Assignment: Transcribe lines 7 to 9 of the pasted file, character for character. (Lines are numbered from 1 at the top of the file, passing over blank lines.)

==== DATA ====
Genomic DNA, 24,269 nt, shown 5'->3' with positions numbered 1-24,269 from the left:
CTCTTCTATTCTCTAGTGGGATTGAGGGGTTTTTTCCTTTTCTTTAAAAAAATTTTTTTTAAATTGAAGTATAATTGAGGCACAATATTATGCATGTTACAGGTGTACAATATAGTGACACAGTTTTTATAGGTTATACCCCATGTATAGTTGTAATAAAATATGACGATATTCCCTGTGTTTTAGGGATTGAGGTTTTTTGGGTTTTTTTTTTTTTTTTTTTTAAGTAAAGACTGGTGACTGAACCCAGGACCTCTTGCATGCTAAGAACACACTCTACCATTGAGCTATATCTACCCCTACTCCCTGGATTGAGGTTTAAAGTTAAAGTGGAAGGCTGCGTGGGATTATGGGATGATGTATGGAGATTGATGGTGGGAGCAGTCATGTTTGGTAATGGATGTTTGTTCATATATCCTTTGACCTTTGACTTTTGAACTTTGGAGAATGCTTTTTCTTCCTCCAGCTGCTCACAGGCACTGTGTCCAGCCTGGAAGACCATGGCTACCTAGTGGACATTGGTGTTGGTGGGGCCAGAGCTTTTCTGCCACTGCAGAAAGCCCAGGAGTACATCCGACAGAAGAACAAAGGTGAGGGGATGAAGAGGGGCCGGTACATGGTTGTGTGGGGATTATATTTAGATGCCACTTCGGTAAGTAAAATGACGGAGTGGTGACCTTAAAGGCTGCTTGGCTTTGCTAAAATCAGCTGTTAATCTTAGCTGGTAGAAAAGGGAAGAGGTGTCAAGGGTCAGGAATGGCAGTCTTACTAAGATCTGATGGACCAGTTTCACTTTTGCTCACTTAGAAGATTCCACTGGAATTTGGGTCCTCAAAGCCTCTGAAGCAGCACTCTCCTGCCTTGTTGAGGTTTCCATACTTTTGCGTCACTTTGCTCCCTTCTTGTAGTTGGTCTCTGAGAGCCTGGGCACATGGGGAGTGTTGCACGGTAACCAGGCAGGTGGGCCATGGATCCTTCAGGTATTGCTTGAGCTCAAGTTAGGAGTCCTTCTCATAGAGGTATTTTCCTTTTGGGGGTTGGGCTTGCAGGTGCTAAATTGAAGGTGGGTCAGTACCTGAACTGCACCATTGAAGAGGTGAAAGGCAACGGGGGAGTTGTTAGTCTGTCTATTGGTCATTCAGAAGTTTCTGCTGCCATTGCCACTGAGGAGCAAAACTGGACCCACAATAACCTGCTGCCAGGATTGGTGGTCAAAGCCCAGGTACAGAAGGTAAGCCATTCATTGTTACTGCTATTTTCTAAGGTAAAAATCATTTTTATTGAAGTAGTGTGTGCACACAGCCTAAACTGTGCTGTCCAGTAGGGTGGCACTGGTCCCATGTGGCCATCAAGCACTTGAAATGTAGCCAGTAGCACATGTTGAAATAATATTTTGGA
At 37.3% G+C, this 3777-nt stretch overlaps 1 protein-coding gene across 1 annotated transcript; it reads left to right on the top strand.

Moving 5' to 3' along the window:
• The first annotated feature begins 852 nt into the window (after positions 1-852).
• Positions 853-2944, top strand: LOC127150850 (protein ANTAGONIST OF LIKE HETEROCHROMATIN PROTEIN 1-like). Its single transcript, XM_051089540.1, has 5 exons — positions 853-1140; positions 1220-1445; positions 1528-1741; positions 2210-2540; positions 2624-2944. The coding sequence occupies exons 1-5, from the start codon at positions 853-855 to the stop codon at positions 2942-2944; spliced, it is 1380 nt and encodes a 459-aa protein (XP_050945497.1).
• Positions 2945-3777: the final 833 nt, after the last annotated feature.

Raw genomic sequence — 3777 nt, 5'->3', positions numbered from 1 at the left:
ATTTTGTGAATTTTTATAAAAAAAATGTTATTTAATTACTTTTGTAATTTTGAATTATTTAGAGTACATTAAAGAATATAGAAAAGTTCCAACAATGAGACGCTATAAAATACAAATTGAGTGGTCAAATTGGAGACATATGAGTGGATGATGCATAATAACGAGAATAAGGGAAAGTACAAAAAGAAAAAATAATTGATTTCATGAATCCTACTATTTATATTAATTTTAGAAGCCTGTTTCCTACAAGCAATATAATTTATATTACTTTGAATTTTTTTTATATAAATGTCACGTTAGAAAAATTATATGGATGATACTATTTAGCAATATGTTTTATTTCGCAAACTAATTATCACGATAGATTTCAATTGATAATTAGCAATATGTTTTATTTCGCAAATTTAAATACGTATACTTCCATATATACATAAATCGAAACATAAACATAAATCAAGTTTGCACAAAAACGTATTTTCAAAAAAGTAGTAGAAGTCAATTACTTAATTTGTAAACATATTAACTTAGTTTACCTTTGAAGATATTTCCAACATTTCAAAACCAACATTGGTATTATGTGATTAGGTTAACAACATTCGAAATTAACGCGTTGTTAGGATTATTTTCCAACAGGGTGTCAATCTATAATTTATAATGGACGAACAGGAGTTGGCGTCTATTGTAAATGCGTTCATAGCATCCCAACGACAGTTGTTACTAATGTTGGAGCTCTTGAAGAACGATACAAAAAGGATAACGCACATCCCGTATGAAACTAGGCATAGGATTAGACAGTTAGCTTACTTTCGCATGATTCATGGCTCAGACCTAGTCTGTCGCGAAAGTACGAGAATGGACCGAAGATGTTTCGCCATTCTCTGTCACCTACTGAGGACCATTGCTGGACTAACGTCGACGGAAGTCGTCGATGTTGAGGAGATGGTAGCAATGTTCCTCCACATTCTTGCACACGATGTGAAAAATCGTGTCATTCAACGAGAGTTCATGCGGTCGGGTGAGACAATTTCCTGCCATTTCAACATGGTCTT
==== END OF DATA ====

• Positions 2945-3777: the final 833 nt, after the last annotated feature.

Raw genomic sequence — 3777 nt, 5'->3', positions numbered from 1 at the left:
ATTTTGTGAATTTTTATAAAAAAAATGTTATTTAATTACTTTTGTAATTTTGAATTATTTAGAGTACATTAAAGAATATAGAAAAGTTCCAACAATGAGACGCTATAAAATACAAATTGAGTGGTCAAATTGGAGACATATGAGTGGATGATGCATAATAACGAGAATAAGGGAAAGTACAAAAAGAAAAAATAATTGATTTCATGAATCCTACTATTTATATTAATTTTAGAAGCCTGTTTCCTACAAGCAATATAATTTATATTACTTTGAATTTTTTTTATATAAATGTCACGTTAGAAAAATTATATGGATGATACTATTTAGCAATATGTTTTATTTCGCAAACTAATTATCACGATAGATTTCAATTGATAATTAGCAATATGTTTTATTTCGCAAATTTAAATACGTATACTTCCATATATACATAAATCGAAACATAAACATAAATCAAGTTTGCACAAAAACGTATTTTCAAAAAAGTAGTAGAAGTCAATTACTTAATTTGTAAACATATTAACTTAGTTTACCTTTGAAGATATTTCCAACATTTCAAAACCAACATTGGTATTATGTGATTAGGTTAACAACATTCGAAATTAACGCGTTGTTAGGATTATTTTCCAACAGGGTGTCAATCTATAATTTATAATGGACGAACAGGAGTTGGCGTCTATTGTAAATGCGTTCATAGCATCCCAACGACAGTTGTTACTAATGTTGGAGCTCTTGAAGAACGATACAAAAAGGATAACGCACATCCCGTATGAAACTAGGCATAGGATTAGACAGTTAGCTTACTTTCGCATGATTCATGGCTCAGACCTAGTCTGTCGCGAAAGTACGAGAATGGACCGAAGATGTTTCGCCATTCTCTGTCACCTACTGAGGACCATTGCTGGACTAACGTCGACGGAAGTCGTCGATGTTGAGGAGATGGTAGCAATGTTCCTCCACATTCTTGCACACGATGTGAAAAATCGTGTCATTCAACGAGAGTTCATGCGGTCGGGTGAGACAATTTCCTGCCATTTCAACATGGTCTT